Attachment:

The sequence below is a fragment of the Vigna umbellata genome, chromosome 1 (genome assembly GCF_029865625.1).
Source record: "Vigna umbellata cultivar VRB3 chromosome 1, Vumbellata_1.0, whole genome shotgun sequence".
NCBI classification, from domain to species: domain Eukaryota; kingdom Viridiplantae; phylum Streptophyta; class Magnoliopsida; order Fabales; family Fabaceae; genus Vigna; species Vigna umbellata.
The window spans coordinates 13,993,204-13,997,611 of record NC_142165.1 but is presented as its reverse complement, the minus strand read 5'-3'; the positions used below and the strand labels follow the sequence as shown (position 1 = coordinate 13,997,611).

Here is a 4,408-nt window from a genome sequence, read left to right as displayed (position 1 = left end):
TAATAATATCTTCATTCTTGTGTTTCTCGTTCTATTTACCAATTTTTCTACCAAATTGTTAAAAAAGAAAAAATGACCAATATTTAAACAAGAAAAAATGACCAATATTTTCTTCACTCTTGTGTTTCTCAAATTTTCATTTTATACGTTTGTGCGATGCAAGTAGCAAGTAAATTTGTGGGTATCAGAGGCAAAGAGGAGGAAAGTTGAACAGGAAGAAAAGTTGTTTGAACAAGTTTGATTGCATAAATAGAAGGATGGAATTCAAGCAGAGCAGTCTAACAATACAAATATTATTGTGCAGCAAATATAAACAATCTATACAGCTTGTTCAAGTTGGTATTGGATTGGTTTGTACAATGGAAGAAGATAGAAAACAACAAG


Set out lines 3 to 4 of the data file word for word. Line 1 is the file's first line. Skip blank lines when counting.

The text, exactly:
NCBI classification, from domain to species: domain Eukaryota; kingdom Viridiplantae; phylum Streptophyta; class Magnoliopsida; order Fabales; family Fabaceae; genus Vigna; species Vigna umbellata.
The window spans coordinates 13,993,204-13,997,611 of record NC_142165.1 but is presented as its reverse complement, the minus strand read 5'-3'; the positions used below and the strand labels follow the sequence as shown (position 1 = coordinate 13,997,611).